Despite beefed-up police presence and the threat of overly frigid morning temperatures, some 22,000 law-abiding citizens, gun advocates, protesters and curious observers converged at the crack of dawn Monday upon Richmond, Va., for the Lobby Day rally regarding the right to bear arms.
Listed among the speakers were activists who said they wouldn’t support any new gun laws, regardless of Gov. Ralph Northam’s insistence that the newly crafted proposals are constitutional.
“Remember this is a government of the people by the people and for the people,” said Republican candidate John McGuire, who’s running in November for Rep. Abigail Spanberger’s seat. “And the people showing up today are sending a message to Gov. Northam that their rights should not be infringed upon.”
Meanwhile on MLK Day, the gun-control fight in Virginia spurred many legally armed activists to travel from as far away as Ohio, Massachusetts, Florida, Texas and Arizona, believing the problem has been lawmakers who’ve been avoiding the real issues.
Except for the arrest of a woman who wore a mask to conceal her identity and another person who attempted to climb the fire escape of a nearby 12-story building, the nearly daylong event that attracted a mostly White turnout went peacefully as attendees passed through metal detectors and had their bags searched. Those carrying guns were denied entrance to the capitol grounds.
“Thousands of people came to Richmond to make their voices heard. Today showed that when people disagree, they can do so peacefully,” Gov. Ralph Northam, who supports a package of bills including universal background checks and a one-handgun-a-month purchase limit, said in a statement. “The issues before us evoke strong emotions, and progress is often difficult. I will continue to listen to the voices of Virginians, and I will continue to do everything in my power to keep our Commonwealth safe.”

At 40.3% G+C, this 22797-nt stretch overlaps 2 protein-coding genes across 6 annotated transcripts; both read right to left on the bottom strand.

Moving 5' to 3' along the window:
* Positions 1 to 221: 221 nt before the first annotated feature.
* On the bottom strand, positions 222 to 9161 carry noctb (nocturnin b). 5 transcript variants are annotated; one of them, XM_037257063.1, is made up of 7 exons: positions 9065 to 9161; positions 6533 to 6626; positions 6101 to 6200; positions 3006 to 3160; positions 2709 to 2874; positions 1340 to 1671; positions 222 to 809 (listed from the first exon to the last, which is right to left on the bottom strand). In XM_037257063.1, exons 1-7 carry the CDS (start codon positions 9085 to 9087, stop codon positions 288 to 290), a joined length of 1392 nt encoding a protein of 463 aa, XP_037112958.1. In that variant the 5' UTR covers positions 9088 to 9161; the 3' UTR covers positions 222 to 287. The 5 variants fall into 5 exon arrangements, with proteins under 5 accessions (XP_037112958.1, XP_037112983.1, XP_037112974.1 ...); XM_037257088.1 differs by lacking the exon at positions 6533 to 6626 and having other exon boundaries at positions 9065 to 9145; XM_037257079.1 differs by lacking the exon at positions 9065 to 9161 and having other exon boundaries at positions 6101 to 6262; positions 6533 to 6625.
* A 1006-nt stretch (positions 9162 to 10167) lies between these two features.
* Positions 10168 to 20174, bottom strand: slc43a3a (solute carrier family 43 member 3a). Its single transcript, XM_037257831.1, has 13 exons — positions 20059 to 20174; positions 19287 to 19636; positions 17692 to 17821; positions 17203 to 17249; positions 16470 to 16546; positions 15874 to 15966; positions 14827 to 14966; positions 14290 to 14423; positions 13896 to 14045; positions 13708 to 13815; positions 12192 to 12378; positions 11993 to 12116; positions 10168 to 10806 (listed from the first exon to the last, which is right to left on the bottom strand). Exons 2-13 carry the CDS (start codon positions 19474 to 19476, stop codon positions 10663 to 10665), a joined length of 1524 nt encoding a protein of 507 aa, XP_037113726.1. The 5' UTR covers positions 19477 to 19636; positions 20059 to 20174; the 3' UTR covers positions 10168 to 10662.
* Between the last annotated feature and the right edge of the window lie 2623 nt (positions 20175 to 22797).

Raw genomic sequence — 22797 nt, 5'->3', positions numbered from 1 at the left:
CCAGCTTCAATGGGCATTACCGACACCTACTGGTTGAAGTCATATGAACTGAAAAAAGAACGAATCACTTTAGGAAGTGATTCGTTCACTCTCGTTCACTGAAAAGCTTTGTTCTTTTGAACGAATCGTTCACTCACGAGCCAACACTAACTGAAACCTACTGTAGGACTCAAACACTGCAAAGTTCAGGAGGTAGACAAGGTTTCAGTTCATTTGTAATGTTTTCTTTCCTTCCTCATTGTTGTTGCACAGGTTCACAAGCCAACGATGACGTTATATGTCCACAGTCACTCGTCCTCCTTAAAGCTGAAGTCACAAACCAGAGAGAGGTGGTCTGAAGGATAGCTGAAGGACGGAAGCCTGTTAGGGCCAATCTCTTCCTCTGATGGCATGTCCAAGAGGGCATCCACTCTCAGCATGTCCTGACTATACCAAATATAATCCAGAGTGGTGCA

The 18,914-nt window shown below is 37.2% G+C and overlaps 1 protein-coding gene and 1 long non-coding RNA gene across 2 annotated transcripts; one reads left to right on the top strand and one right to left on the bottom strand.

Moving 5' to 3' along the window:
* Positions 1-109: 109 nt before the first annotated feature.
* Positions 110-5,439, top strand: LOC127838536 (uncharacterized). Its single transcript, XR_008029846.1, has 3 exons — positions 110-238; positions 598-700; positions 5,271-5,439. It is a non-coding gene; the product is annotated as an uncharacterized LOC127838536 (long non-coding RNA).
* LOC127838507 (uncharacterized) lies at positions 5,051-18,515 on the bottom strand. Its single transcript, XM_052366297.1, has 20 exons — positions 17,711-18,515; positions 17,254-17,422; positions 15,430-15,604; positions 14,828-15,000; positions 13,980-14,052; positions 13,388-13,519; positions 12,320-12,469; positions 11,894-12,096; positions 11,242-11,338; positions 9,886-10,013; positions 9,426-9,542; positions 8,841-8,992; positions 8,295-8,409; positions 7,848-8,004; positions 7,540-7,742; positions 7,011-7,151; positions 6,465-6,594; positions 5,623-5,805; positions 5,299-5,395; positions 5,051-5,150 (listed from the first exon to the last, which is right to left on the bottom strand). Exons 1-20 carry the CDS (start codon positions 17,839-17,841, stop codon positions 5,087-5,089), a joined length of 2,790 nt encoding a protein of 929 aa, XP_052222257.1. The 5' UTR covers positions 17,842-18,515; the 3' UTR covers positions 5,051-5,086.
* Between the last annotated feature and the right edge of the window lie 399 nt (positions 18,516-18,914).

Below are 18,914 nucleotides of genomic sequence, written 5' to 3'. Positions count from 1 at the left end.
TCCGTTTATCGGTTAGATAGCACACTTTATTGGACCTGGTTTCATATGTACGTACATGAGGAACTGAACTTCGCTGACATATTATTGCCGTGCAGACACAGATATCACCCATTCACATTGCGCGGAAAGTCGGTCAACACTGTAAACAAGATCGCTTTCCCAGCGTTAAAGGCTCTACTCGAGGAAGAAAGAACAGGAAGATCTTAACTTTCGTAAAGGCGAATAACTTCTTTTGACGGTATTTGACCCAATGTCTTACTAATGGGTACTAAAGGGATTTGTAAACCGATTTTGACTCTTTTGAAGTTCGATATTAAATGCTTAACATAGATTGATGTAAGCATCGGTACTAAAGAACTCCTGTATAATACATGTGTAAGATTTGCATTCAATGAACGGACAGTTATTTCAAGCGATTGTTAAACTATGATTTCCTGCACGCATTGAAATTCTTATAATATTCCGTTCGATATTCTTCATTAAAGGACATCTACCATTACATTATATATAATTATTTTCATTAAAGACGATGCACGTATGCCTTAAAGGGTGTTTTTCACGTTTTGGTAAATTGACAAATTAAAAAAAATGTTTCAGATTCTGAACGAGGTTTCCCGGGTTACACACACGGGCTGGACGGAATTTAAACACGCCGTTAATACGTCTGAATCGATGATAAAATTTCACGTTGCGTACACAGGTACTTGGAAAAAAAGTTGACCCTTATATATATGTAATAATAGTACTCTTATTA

Richmond native Robert Garfield said he’d never been to anything like this before.
“I thought I’d come to the rally because it was a chance to see what things are about,” Garfield said. “Because the rally is local and I’m local, I came to hear people voice their opinions about their rights. I believe people have the right to possess guns and think gun control should be aimed more at responsible gun ownership.”
Queried for his sentiments regarding the rally’s low African American turnout, Garfield said he wasn’t surprised.
“I don’t feel like [the right to own guns] is an issue in our community that’s front and center,” he said. “Maybe in urban areas, Blacks don’t boast about gun ownership because they’re afraid that if they do, they’re more likely to get shot by a police officer. It’s a reality and something that I think about.”
Jeffrey Hopkins and wife Tracy, who attended the rally from Massachusetts, said they came in support of the 2nd Amendment.
“We know what tyranny is being in Massachusetts, because they took our rights there with no due process or anything,” Hopkins said. “They just passed a law and that was it. So, we see what’s going on here in Virginia and if it happens here, it will go right to Massachusetts and everywhere else.”
Hopkins added, however, that gun ownership is “a God-given right” and that most people within reason should have the right to own them to defend themselves.
“If people are mentally ill or whatever, they obviously shouldn’t have a gun,” said Hopkins, who also favors background checks. “But I don’t believe in registration confiscation or anything like that. If you want to have a 30-round mag, that’s what you should have. I don’t think there should be a limit on what people can have.”